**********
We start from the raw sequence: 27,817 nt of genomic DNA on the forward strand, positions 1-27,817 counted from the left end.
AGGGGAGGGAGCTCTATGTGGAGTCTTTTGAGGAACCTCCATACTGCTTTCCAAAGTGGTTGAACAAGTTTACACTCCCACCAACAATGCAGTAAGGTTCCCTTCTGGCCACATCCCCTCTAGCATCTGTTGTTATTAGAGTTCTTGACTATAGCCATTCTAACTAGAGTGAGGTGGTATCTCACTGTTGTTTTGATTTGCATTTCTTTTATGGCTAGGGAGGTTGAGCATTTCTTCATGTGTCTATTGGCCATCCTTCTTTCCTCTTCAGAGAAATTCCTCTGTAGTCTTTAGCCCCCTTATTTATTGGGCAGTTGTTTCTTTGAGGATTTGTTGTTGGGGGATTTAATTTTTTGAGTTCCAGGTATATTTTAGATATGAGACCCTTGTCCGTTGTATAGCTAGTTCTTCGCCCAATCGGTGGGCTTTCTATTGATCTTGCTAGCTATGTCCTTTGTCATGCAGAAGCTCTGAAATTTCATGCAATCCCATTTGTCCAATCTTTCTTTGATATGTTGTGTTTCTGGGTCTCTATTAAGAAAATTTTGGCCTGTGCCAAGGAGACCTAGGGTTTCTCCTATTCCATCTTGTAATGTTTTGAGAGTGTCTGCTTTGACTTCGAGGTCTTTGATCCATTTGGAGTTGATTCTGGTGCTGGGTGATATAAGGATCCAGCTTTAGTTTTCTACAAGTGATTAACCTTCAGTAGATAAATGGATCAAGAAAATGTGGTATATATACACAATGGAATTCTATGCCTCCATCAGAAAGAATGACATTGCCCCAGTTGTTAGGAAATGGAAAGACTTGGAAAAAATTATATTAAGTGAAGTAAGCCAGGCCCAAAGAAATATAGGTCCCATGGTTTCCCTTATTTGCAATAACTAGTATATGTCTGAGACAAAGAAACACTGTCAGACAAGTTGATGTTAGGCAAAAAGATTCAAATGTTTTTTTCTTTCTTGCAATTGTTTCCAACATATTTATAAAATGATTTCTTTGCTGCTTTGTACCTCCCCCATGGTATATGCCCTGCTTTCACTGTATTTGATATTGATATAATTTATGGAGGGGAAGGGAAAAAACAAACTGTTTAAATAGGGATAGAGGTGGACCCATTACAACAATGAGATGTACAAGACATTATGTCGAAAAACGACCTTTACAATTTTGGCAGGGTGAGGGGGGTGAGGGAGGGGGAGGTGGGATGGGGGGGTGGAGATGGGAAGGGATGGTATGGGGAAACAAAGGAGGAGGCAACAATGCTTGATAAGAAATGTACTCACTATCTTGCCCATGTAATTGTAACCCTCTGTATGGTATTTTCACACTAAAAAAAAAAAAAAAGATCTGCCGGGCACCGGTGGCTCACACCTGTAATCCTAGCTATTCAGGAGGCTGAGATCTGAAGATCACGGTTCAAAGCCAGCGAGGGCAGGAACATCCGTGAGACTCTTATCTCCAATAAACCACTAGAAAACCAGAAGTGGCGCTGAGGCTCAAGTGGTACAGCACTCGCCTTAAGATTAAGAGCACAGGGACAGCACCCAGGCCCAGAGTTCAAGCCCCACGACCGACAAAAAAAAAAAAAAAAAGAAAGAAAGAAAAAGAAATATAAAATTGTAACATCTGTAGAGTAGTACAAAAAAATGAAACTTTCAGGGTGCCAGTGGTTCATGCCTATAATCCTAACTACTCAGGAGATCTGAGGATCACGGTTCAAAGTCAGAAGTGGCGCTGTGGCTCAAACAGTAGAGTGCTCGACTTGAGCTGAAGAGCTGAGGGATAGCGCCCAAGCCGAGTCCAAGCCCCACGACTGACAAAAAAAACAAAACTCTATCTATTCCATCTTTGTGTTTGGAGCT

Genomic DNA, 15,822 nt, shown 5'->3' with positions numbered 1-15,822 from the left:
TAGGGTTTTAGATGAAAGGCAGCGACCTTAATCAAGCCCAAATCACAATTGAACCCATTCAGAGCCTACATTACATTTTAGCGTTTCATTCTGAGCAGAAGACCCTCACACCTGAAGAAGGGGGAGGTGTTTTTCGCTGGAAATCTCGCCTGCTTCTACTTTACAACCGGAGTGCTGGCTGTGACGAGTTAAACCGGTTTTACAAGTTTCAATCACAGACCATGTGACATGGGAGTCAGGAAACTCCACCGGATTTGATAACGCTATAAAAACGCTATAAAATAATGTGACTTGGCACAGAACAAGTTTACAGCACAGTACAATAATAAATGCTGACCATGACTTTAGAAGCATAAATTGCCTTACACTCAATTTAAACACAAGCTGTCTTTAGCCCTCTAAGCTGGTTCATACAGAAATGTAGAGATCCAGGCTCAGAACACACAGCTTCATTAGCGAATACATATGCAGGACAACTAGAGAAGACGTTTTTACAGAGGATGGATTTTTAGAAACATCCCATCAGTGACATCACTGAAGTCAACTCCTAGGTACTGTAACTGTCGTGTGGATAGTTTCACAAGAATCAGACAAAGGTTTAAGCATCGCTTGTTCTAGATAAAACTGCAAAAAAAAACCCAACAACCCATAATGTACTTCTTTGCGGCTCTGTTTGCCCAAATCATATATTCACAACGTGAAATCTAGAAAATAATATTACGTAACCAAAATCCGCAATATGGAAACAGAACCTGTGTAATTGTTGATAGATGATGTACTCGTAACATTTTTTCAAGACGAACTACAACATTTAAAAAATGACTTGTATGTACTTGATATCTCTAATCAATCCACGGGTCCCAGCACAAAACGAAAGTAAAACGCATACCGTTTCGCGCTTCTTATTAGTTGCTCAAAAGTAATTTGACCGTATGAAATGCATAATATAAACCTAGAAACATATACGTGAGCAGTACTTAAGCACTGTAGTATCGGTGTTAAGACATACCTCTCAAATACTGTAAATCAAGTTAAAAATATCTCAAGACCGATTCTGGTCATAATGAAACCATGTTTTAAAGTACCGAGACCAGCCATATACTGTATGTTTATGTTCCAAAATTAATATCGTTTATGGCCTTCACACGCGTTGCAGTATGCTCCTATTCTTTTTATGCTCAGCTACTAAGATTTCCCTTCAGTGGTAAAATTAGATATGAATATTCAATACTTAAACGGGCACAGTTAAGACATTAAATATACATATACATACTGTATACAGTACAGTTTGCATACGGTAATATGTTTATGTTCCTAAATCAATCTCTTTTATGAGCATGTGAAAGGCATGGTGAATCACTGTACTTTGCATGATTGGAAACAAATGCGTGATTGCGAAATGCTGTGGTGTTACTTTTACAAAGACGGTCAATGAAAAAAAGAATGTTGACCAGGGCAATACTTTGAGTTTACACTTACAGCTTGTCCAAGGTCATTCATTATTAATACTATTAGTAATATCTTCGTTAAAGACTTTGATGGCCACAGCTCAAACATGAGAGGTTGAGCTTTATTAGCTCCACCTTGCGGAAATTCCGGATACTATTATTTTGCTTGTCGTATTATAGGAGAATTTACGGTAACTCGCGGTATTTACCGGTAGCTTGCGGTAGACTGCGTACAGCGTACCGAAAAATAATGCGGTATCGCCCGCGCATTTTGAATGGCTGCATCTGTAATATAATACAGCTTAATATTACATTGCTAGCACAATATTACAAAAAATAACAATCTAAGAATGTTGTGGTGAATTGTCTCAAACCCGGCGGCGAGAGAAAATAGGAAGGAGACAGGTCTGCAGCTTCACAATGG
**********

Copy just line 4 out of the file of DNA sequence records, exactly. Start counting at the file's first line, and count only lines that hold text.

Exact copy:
TAGGGTTTTAGATGAAAGGCAGCGACCTTAATCAAGCCCAAATCACAATTGAACCCATTCAGAGCCTACATTACATTTTAGCGTTTCATTCTGAGCAGAAGACCCTCACACCTGAAGAAGGGGGAGGTGTTTTTCGCTGGAAATCTCGCCTGCTTCTACTTTACAACCGGAGTGCTGGCTGTGACGAGTTAAACCGGTTTTACAAGTTTCAATCACAGACCATGTGACATGGGAGTCAGGAAACTCCACCGGATTTGATAACGCTATAAAAACGCTATAAAATAATGTGACTTGGCACAGAACAAGTTTACAGCACAGTACAATAATAAATGCTGACCATGACTTTAGAAGCATAAATTGCCTTACACTCAATTTAAACACAAGCTGTCTTTAGCCCTCTAAGCTGGTTCATACAGAAATGTAGAGATCCAGGCTCAGAACACACAGCTTCATTAGCGAATACATATGCAGGACAACTAGAGAAGACGTTTTTACAGAGGATGGATTTTTAGAAACATCCCATCAGTGACATCACTGAAGTCAACTCCTAGGTACTGTAACTGTCGTGTGGATAGTTTCACAAGAATCAGACAAAGGTTTAAGCATCGCTTGTTCTAGATAAAACTGCAAAAAAAAACCCAACAACCCATAATGTACTTCTTTGCGGCTCTGTTTGCCCAAATCATATATTCACAACGTGAAATCTAGAAAATAATATTACGTAACCAAAATCCGCAATATGGAAACAGAACCTGTGTAATTGTTGATAGATGATGTACTCGTAACATTTTTTCAAGACGAACTACAACATTTAAAAAATGACTTGTATGTACTTGATATCTCTAATCAATCCACGGGTCCCAGCACAAAACGAAAGTAAAACGCATACCGTTTCGCGCTTCTTATTAGTTGCTCAAAAGTAATTTGACCGTATGAAATGCATAATATAAACCTAGAAACATATACGTGAGCAGTACTTAAGCACTGTAGTATCGGTGTTAAGACATACCTCTCAAATACTGTAAATCAAGTTAAAAATATCTCAAGACCGATTCTGGTCATAATGAAACCATGTTTTAAAGTACCGAGACCAGCCATATACTGTATGTTTATGTTCCAAAATTAATATCGTTTATGGCCTTCACACGCGTTGCAGTATGCTCCTATTCTTTTTATGCTCAGCTACTAAGATTTCCCTTCAGTGGTAAAATTAGATATGAATATTCAATACTTAAACGGGCACAGTTAAGACATTAAATATACATATACATACTGTATACAGTACAGTTTGCATACGGTAATATGTTTATGTTCCTAAATCAATCTCTTTTATGAGCATGTGAAAGGCATGGTGAATCACTGTACTTTGCATGATTGGAAACAAATGCGTGATTGCGAAATGCTGTGGTGTTACTTTTACAAAGACGGTCAATGAAAAAAAGAATGTTGACCAGGGCAATACTTTGAGTTTACACTTACAGCTTGTCCAAGGTCATTCATTATTAATACTATTAGTAATATCTTCGTTAAAGACTTTGATGGCCACAGCTCAAACATGAGAGGTTGAGCTTTATTAGCTCCACCTTGCGGAAATTCCGGATACTATTATTTTGCTTGTCGTATTATAGGAGAATTTACGGTAACTCGCGGTATTTACCGGTAGCTTGCGGTAGACTGCGTACAGCGTACCGAAAAATAATGCGGTATCGCCCGCGCATTTTGAATGGCTGCATCTGTAATATAATACAGCTTAATATTACATTGCTAGCACAATATTACAAAAAATAACAATCTAAGAATGTTGTGGTGAATTGTCTCAAACCCGGCGGCGAGAGAAAATAGGAAGGAGACAGGTCTGCAGCTTCACAATGG